Shade stress is a problem affecting the quality of an estimated 20% to 25% of all turfs (Beard, 1973; Dudeck and Peacock, 1992). Shading reduces incident solar radiation and alters the microclimate in which the turf grows (Beard, 1997). Turfgrass grown under shade suffers from reduced photosynthesis (Dudeck and Peacock, 1992; Qian et al., 1998), lower carbohydrate reserves (Atkinson et al., 2012; Bell and Danneberger, 1999; Burton et al., 1959; Qian et al., 1998), and reduced tillering (Ervin et al., 2002; Okeyo et al., 2011a; Qian et al., 1998). As a result, turfgrass grown under shade often declines in quality.
Zoysiagrass is a sod-forming warm-season perennial turfgrass indigenous to the Pacific Rim (Anderson, 2000). There are 11 species in the Zoysia genus, of which three are used as a turfgrass: Z. japonica, Z. matrella, and Z. pacifica (Engelke and Anderson, 2003). In the United States, zoysiagrass is used extensively on golf courses and home lawns throughout the transition zone. The lower input requirements of zoysiagrass compared with other available turfgrasses make it a desirable choice for use as a turfgrass in this region (Fry and Huang, 2004).
Zoysiagrasses vary in shade tolerance. In general, Z. matrella cultivars and ‘Emerald’ are considered more shade-tolerant than Z. japonica cultivars (Fry and Huang, 2004; Okeyo et al., 2011a; Sladek et al., 2009; Wherley et al., 2011). ‘Meyer’ has been the primary zoysiagrass used in the transition zone since its release in 1951, mainly as a result of its excellent cold-hardiness (Grau and Radko, 1951). However, ‘Meyer’ performs poorly under moderate to dense shade (Ervin et al., 2002; Riffell et al., 1995; Sladek et al., 2009). This is problematic on golf courses and home lawns with considerable shade. Often, ‘Meyer’ is replaced with Z. matrella cultivars or ‘Emerald’, which are less hardy (Fry and Huang, 2004), and can only be used in the southern-most part of the transition zone.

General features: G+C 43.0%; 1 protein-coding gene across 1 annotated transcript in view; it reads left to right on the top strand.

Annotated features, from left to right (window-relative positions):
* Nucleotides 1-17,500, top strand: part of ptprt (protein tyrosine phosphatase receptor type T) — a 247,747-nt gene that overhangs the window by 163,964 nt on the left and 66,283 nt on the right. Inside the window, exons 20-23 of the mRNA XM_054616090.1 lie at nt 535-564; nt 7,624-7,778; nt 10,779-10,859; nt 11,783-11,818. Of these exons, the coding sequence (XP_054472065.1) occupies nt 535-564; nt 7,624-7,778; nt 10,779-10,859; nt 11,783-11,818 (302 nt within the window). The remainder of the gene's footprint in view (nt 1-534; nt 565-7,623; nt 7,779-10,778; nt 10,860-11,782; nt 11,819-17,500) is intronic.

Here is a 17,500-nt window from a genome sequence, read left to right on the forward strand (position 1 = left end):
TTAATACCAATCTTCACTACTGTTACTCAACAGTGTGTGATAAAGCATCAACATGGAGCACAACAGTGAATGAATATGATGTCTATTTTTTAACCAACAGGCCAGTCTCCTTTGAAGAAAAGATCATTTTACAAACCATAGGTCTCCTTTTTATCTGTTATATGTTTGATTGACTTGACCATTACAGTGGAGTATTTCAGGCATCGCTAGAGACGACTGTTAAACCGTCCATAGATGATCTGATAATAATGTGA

Since 2004, researchers at Kansas State University (Manhattan, KS) and Texas A&M University (Texas AgriLife Research and Extension Center, Dallas, TX) have collaborated to develop zoysiagrass cultivars with excellent quality and freeze tolerance. In an effort to produce improved zoysiagrasses, researchers crossed lines of (Z. japonica × Z. pacifica) and Z. matrella with Z. japonica lines. Their goal was to develop cultivars with excellent density and a fine leaf texture like that of Z. matrella but with freezing tolerance equal to or better than that of ‘Meyer’. Over 600 progeny from the aforementioned crosses have been evaluated for quality and winter survival at the Rocky Ford Turfgrass Research Center at Manhattan, KS (Fry et al., 2008; Okeyo et al., 2011b). Evaluation of several of these grasses indicated that progeny from (Z. matrella × Z. japonica) and [(Z. japonica × Z. pacifica) × Z. japonica] exhibited superior stolon production under natural shade compared with ‘Meyer’ (Okeyo et al., 2011a) and have a freezing tolerance equal to that of ‘Meyer’ (Okeyo et al., 2011b).
The long-term shade tolerance of these high-performing progeny has not been evaluated. Identifying genotypes with improved shade tolerance compared with ‘Meyer’ and characteristics aiding survival under dense shade will help lead to improved zoysiagrasses for the transition zone. This study was conducted to determine changes and differences in growth among selected Zoysia cultivars and progeny under a natural shade environment over a 3-year period in the transition zone.
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